Dear friends: Is it me or do the plays seem to be getting harder and harder to wrap one’s brain around?
I went to Goodreads. All the King Hedley reviews (except mine) seem rather lukewarm, almost as if August Wilson hit some type of slump. I have some ideas.
For one, this play is about the 80’s. And we can remember the 80’s. So perhaps unconsciously, we look for stuff we remember. But our glance returns to us fatigued, exhausted. It seems there’s nothing in this play we can relate to.
Well, speak for yourself, Ray.
The 80’s were a bit of a lost decade for me. I spent the first half punching holes in the water, as they used to say, doing engineering work on deployed submarines and in shipyards. The second half I spent two years at a small college in Florida, having the time of my young life. That was followed by three years on a 30 year old destroyer, trying to nurse an aged ship and an obviously failed marriage, broken by too frequent separations for months at a time and instances of my own stupidity and immaturity. I wrote in my memoir that by the end of the 80’s I was slipping into darkness, to quote the lyrics of a then popular song. It was not a part of my plan. A poetry writing lady saved me from the abyss. A poetry writing man saves us all, perhaps. Maybe. Almost.
OK. Now we begin to see stuff in the play, perhaps. Man, I need some coffee.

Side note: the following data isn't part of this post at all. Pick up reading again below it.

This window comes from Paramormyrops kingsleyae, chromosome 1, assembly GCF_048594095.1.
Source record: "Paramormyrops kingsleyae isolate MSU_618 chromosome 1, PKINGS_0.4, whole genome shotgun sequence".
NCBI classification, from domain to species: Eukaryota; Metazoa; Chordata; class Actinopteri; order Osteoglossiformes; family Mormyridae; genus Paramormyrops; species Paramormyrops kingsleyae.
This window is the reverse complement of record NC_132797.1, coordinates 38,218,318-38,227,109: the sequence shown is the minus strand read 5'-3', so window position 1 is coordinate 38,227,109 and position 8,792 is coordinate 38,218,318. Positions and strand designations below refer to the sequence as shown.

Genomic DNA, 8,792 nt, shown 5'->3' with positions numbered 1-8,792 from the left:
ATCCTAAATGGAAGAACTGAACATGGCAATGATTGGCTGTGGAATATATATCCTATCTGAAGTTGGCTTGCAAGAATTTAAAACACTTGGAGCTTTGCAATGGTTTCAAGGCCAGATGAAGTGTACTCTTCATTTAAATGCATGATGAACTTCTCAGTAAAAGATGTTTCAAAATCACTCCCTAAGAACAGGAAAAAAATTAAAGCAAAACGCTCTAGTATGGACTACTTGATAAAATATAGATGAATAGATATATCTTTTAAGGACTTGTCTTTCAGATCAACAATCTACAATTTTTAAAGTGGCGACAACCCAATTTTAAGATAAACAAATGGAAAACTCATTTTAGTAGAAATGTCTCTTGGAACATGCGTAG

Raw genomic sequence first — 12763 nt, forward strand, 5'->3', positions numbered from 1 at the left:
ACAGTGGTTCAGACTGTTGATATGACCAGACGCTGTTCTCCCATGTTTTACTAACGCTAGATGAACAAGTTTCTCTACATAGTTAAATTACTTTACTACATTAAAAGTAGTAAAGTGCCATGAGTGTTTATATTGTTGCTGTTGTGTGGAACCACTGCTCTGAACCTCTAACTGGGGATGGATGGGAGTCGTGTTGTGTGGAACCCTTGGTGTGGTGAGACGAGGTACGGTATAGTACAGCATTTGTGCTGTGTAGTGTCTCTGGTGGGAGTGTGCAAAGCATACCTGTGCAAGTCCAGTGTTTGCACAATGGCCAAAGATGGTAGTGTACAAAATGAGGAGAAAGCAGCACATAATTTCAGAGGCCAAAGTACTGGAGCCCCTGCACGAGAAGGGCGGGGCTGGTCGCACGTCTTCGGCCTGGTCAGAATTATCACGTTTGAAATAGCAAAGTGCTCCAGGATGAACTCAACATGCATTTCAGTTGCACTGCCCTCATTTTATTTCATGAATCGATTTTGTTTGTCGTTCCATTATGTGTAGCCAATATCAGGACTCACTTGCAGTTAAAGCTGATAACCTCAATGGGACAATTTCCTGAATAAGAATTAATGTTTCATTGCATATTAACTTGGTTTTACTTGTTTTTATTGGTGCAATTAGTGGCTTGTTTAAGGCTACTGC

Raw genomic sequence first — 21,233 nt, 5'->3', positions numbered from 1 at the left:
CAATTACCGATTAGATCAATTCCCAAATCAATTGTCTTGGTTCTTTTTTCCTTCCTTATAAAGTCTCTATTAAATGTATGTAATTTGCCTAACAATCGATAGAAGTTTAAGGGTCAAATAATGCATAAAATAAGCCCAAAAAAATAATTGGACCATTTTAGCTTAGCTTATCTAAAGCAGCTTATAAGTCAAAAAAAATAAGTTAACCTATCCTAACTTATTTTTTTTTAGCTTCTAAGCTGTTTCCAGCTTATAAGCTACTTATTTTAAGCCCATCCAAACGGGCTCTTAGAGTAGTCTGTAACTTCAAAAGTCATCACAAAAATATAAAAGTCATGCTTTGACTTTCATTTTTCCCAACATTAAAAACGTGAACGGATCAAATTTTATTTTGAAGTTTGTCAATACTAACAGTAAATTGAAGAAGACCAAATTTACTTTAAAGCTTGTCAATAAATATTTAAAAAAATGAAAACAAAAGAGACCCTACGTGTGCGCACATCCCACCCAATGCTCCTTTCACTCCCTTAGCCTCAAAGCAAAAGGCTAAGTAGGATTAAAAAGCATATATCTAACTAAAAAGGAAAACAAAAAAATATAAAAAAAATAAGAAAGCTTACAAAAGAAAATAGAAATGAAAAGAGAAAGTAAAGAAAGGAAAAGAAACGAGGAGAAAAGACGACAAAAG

The casual references to crime and to committing criminal acts in the play seem both strange and off-putting. King and Mister don’t seem to think twice about selling stolen refrigerators, or even robbing a local jewelry store. Not once does the idea of returning to jail serve as a deterrence to committing more crime, because, I suppose, “we won’t get caught this time.” Silly and senseless. King’s overreactions to petty indiscretions and daily microaggressions seem overwrought.
Aha! At this point we have accepted the status quo.
King and Elmore share their experience of performing the act of murder, the act itself, and how it made them feel. But it is outside the realm of our experience. They no longer seem sympathetic. Even Tonya’s long monologue about the abortion she wants to get (and never does, we find out later) might seem out of place for our sensibilities because either 1) it’s not a part of our experience, or 2) if it is, we don’t want to think about it.